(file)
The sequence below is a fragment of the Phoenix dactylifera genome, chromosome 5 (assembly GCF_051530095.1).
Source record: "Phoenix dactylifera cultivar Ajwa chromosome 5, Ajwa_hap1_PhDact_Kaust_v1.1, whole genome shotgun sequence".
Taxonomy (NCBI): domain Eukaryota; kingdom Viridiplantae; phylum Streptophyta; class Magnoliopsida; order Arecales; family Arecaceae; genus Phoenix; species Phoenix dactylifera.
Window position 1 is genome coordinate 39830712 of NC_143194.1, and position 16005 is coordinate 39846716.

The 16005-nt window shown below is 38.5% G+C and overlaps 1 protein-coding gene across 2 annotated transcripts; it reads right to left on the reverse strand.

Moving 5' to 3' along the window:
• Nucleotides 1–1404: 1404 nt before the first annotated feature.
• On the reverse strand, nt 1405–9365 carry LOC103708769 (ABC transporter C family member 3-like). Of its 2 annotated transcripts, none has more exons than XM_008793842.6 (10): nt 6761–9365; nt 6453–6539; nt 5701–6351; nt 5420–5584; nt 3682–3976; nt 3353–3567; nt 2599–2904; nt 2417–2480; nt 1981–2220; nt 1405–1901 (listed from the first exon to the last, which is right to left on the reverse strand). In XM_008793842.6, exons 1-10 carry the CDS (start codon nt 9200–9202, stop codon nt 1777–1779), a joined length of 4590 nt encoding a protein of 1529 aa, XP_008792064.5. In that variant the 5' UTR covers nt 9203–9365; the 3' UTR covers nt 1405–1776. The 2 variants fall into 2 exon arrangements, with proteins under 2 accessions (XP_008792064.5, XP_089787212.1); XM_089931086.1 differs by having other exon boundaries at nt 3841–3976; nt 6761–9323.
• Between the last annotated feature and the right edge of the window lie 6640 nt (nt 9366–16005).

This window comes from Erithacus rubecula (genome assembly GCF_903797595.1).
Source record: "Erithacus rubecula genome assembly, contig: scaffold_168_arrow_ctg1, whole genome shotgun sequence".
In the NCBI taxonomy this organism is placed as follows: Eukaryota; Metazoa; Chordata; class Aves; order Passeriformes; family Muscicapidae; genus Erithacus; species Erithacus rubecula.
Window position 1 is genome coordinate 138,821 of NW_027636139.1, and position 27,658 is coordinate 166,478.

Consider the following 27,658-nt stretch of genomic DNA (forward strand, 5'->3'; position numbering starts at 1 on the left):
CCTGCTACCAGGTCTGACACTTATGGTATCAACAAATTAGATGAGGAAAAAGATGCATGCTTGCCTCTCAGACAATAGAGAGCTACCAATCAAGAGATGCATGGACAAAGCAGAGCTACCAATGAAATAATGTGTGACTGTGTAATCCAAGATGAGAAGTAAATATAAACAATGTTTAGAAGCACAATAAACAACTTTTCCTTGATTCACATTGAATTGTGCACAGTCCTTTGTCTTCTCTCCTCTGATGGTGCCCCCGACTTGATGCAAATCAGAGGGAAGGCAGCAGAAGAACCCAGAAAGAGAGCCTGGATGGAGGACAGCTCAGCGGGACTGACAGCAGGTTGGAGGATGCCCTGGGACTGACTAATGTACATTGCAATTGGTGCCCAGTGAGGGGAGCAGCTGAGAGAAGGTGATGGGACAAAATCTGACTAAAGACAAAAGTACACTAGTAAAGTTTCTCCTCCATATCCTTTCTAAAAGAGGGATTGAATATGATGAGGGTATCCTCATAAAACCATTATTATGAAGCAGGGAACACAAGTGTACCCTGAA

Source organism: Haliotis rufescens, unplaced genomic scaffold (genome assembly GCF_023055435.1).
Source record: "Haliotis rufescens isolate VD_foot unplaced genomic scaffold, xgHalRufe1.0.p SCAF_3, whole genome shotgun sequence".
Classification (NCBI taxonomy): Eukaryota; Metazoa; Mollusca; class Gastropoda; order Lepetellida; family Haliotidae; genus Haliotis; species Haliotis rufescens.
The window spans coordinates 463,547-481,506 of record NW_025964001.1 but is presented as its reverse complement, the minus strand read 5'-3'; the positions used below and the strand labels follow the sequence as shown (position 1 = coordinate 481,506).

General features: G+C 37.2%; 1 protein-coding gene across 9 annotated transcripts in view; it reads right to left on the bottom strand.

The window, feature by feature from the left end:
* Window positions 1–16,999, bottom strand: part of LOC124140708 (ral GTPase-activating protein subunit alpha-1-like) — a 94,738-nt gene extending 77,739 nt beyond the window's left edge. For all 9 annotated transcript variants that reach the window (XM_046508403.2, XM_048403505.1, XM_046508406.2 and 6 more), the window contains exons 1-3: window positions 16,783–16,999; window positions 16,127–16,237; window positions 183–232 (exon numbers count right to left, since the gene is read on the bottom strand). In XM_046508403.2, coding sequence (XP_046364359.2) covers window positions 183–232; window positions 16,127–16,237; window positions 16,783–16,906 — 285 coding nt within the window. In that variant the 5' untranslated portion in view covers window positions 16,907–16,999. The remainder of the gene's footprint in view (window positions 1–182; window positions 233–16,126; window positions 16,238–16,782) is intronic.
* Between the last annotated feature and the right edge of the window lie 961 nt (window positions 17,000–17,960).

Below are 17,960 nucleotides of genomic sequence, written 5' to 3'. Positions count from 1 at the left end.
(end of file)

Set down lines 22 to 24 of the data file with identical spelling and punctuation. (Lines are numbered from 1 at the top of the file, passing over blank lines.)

* Window positions 1–16,999, bottom strand: part of LOC124140708 (ral GTPase-activating protein subunit alpha-1-like) — a 94,738-nt gene extending 77,739 nt beyond the window's left edge. For all 9 annotated transcript variants that reach the window (XM_046508403.2, XM_048403505.1, XM_046508406.2 and 6 more), the window contains exons 1-3: window positions 16,783–16,999; window positions 16,127–16,237; window positions 183–232 (exon numbers count right to left, since the gene is read on the bottom strand). In XM_046508403.2, coding sequence (XP_046364359.2) covers window positions 183–232; window positions 16,127–16,237; window positions 16,783–16,906 — 285 coding nt within the window. In that variant the 5' untranslated portion in view covers window positions 16,907–16,999. The remainder of the gene's footprint in view (window positions 1–182; window positions 233–16,126; window positions 16,238–16,782) is intronic.
* Between the last annotated feature and the right edge of the window lie 961 nt (window positions 17,000–17,960).

Below are 17,960 nucleotides of genomic sequence, written 5' to 3'. Positions count from 1 at the left end.